Jesus was not just a teacher to the Apostles. He was not just a really cool guy. He was more. Jesus is God and God is love. Imagine spending three years in the presence of Love incarnate. There was an intimacy in the relationship that the Apostles had with Jesus. There must have been many conversations about ordinary life. Love lived with the Apostles. That is why, in John 11, when Jesus declares His intent to return to Judah to visit Martha, Mary and restore Lazarus, the Apostles all oppose Him. They know that there are people in Judah who would like to stone Jesus to death. To go to Judah would mean to go to a likely death. After all arguments fail, Thomas, who was called the twin, speaks up, “Let us go die with Him.”
Do you see how much Thomas loved Jesus? If Jesus was going to die, then Thomas wanted to die with Him! That was Thomas’ heart and it was his resolve. It is perhaps Thomas’ finest moment in the Gospels.
We know that Jesus is later brutally murdered. I do not think we can fully grasp the impact that would have had on Thomas and the other Apostles. We know the whole story. We know that He rose from the dead, but they did not know that was coming. The Apostles lived through the horror of Jesus’ passion and death with no knowledge of what God had in store. For a moment consider the brutality and finality of Jesus’ cross. Thomas, as we saw in Chapter 11, put all his hope in Jesus. He knew Jesus was the Messiah. He, like the rest of the Apostles, gave up everything to follow, and then Jesus died in such a terrible and unimaginable way. In that moment, I do wonder if perhaps Thomas wished that he could have lived up to his words in Chapter 11, and died with Jesus.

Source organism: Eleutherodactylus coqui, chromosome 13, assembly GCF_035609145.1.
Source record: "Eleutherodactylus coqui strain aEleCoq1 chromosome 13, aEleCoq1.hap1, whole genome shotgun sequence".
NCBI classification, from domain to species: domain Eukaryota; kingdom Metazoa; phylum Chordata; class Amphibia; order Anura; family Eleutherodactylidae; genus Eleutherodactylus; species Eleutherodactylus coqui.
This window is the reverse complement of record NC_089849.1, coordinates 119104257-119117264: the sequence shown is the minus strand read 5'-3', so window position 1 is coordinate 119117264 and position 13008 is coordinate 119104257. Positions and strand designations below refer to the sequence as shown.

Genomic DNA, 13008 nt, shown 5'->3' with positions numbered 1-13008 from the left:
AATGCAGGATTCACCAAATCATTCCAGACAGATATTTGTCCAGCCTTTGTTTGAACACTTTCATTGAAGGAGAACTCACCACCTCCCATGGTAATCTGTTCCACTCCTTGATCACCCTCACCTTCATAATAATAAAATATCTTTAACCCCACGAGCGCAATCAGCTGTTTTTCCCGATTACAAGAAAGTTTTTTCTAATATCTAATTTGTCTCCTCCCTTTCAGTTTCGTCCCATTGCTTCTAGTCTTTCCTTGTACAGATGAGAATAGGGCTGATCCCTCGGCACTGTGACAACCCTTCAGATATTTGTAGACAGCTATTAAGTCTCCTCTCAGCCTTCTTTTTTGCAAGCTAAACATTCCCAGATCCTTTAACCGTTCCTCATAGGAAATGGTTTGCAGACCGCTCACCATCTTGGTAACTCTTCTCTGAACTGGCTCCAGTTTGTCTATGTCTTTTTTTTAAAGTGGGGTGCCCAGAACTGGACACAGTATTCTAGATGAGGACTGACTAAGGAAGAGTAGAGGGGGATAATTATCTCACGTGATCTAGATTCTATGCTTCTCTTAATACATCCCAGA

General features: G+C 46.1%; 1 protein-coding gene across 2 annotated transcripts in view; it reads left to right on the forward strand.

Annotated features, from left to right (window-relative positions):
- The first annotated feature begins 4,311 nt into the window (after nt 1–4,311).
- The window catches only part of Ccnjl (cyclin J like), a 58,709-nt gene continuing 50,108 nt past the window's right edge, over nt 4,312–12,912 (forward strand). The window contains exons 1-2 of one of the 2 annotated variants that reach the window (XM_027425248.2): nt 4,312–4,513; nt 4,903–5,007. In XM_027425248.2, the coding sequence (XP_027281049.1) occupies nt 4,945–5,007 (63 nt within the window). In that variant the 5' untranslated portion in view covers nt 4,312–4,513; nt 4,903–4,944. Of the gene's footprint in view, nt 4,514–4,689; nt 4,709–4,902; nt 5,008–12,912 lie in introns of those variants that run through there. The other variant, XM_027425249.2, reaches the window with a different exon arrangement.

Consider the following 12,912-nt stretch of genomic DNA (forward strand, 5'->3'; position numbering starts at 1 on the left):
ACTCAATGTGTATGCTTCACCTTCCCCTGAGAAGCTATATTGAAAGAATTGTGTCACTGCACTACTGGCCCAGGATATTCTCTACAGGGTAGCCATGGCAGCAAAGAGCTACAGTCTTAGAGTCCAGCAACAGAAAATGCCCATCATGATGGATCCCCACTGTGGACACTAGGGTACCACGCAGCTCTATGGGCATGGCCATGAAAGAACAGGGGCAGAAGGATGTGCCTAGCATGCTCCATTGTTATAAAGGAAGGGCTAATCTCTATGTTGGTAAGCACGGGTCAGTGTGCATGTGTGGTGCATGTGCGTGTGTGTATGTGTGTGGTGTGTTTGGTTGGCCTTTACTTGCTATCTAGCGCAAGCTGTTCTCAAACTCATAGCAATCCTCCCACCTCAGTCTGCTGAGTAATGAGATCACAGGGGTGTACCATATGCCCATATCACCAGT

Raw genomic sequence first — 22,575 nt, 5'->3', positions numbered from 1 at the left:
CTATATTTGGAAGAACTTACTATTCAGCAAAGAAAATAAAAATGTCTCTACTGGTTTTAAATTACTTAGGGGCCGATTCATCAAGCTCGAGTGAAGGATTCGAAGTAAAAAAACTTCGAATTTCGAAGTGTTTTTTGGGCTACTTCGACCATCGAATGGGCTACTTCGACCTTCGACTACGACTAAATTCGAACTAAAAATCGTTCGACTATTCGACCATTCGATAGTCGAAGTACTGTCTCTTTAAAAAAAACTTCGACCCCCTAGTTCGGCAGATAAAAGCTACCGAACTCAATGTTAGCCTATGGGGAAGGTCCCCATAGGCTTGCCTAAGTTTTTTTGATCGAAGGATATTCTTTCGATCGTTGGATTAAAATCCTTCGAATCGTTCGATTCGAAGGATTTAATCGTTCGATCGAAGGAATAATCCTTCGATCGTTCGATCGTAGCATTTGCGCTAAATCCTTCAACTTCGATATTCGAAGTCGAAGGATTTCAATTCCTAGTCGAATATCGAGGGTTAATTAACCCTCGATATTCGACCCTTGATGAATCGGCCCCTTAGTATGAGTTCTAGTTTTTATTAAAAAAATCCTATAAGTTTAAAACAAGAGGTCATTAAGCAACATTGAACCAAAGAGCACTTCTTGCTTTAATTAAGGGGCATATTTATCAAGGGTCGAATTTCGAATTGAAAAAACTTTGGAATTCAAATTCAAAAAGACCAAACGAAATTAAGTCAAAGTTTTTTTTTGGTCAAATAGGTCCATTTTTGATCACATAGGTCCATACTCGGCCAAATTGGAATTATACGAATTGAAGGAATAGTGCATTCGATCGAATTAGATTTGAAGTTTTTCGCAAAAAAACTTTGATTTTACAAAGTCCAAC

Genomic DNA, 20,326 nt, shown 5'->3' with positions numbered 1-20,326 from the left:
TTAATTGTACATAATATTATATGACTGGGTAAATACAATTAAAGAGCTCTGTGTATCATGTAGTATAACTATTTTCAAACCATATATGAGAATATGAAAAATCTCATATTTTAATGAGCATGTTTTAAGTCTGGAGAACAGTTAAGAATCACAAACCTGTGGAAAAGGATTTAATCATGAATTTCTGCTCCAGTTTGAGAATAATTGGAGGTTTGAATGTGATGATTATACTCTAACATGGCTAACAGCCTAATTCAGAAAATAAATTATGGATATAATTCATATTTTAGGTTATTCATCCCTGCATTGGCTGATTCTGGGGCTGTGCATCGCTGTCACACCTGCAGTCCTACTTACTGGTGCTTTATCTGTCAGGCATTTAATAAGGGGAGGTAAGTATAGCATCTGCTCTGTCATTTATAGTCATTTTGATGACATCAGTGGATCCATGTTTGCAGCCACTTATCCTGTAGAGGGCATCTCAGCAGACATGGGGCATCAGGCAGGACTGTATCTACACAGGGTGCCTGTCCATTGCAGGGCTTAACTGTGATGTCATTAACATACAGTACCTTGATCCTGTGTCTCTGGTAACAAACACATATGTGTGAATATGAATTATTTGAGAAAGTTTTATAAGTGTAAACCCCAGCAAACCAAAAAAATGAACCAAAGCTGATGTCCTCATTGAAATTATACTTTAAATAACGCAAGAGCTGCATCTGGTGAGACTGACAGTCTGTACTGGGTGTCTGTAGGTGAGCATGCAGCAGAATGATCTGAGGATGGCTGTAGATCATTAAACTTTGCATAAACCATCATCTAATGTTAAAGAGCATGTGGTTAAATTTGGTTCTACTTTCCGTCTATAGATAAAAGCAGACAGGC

In John 20:24-29, we find Thomas completely crushed with a heart totally broken. When he returns to his brother Apostles and they are so full of joy, claiming that Jesus is alive, I imagine that Thomas was taken back. He knew that Jesus had died. Hope literally died. How can you believe when hope is dead? To accept the words of his brothers meant to risk losing the Lord all over again. Thomas could not do that, and so in John 20:25 he utters the words we most closely associate with him, “Unless I see the mark of the nails in his hands and put my finger into the nailmarks and put my hand into his side, I will not believe.” Thomas was hurt, and he was not willing to risk being hurt again. His heart had become hardened against the possibility of further injury.
Am I a Doubting Thomas?
The truth is that too often many of us act exactly like Thomas. We say we are willing to die with Christ. We want to believe. We want to live in the abundance of the resurrection, but due to our past wounds, we are unable to be vulnerable. We are unable to put our faith totally in the Lord. Instead of diving headfirst into God’s waiting embrace, we walk tentatively, looking for the other shoe to drop, waiting for it all to fall apart. Hurt by people or past circumstances, our hearts have become hardened and we are unwilling to risk the possibility of being hurt by God. The cruel reality is that the fear of being hurt leaves us hurting. The fear that the cure won’t work, stops us from being healed.
Thomas’ story tells us that God is not willing to leave us in our fear and pain (Tweet this). Eight days later the risen Lord steps into his reality. It was not instant. It must have seemed an eternity to Thomas, but perhaps it was the time he needed for his heart to soften. The same is true for our story. God does not want us to remain in our fear forever. He wants to come into our life and offer Himself to us, but He will come when we are ready. Through the sacraments, we too are invited to physically come into the presence of the Lord. We pray that God will soften our defenses so that He can reveal Himself to us and come more fully into our lives.
Thomas spent three years growing in love for Jesus, who is Love. How much more can we grow close to Jesus through our whole lives and the grace of the Sacraments?
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